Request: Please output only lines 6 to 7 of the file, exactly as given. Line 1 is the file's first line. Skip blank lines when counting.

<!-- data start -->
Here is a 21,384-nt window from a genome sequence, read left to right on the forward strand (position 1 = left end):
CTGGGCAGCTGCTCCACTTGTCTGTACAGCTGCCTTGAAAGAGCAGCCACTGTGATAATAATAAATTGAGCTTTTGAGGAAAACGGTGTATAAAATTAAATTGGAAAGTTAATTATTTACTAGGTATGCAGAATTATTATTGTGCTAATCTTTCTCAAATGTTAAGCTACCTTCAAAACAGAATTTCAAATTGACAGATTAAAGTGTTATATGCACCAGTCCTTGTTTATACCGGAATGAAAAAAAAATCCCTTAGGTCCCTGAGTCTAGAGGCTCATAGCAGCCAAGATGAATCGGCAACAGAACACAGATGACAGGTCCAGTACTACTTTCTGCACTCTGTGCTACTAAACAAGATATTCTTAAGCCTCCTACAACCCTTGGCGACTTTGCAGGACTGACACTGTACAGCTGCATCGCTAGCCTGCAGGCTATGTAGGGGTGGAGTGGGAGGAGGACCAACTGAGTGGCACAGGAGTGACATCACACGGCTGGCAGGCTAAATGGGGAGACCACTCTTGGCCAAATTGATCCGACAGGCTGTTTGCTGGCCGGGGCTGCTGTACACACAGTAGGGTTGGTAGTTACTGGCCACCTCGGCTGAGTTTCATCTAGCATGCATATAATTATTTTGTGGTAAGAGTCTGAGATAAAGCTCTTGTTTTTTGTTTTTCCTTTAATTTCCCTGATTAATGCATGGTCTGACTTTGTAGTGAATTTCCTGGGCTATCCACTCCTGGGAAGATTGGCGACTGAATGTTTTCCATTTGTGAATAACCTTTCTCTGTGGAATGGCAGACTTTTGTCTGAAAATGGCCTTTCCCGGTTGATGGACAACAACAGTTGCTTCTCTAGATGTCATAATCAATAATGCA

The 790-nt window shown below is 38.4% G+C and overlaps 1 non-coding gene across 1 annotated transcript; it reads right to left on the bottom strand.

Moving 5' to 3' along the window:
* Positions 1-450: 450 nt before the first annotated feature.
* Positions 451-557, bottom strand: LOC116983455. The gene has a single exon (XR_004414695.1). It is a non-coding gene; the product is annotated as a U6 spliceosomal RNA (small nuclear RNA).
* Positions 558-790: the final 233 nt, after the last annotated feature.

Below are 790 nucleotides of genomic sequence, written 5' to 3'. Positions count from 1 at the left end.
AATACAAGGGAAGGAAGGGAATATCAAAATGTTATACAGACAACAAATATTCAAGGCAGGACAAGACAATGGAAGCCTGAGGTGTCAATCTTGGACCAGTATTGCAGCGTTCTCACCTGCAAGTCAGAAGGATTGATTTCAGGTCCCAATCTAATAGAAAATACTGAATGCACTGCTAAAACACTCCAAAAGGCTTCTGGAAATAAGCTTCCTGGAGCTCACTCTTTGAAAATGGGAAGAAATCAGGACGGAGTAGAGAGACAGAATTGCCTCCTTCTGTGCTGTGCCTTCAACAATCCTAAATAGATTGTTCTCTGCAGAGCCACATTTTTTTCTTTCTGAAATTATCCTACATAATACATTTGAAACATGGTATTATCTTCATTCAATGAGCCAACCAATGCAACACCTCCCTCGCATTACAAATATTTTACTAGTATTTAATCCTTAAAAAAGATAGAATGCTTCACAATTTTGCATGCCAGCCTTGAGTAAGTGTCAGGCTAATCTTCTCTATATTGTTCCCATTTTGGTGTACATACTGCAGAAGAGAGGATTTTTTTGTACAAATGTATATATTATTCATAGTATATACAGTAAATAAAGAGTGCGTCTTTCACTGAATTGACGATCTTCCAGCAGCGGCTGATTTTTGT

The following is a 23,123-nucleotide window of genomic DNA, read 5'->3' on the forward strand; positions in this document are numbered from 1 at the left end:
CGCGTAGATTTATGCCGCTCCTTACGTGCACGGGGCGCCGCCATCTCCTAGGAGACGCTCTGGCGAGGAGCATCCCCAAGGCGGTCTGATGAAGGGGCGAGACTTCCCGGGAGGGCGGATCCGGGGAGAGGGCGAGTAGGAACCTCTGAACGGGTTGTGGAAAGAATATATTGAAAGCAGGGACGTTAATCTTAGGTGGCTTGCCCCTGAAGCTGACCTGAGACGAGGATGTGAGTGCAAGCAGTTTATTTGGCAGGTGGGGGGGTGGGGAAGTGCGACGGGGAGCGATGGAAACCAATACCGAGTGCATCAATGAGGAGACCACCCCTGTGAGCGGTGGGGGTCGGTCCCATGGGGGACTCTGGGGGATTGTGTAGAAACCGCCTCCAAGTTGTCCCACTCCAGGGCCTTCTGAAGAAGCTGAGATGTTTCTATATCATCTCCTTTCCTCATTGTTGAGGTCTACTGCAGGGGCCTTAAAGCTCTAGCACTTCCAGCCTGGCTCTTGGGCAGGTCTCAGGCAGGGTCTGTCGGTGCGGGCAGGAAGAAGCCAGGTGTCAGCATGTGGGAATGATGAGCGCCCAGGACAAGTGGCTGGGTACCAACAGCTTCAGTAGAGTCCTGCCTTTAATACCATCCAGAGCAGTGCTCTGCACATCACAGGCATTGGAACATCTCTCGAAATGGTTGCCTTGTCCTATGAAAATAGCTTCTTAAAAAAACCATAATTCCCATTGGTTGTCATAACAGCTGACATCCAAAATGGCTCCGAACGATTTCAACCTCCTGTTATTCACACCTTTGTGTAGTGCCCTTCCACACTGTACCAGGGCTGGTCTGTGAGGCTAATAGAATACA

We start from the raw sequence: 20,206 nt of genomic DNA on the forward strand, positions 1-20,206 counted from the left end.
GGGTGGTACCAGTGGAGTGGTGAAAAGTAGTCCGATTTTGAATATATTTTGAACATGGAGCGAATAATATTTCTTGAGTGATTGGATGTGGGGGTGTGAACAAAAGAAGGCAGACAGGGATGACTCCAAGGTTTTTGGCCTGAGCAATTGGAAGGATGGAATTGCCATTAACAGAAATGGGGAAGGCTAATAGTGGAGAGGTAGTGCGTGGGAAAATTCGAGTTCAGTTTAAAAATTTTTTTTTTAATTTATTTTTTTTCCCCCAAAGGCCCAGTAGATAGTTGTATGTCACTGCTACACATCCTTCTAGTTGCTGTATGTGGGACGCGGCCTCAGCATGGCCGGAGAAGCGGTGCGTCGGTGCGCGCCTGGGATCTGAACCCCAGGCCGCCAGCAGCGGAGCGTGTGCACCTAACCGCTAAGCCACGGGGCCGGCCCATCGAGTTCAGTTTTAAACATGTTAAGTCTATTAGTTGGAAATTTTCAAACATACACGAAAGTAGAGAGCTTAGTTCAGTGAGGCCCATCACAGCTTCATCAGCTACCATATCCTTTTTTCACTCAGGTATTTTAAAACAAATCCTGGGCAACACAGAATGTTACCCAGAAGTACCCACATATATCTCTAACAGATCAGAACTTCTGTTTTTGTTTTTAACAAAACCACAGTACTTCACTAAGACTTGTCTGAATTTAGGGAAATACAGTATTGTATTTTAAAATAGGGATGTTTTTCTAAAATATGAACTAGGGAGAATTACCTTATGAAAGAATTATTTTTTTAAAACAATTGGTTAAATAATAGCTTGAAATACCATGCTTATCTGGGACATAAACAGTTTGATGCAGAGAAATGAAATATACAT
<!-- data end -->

* Positions 451-557, bottom strand: LOC116983455. The gene has a single exon (XR_004414695.1). It is a non-coding gene; the product is annotated as a U6 spliceosomal RNA (small nuclear RNA).
* Positions 558-790: the final 233 nt, after the last annotated feature.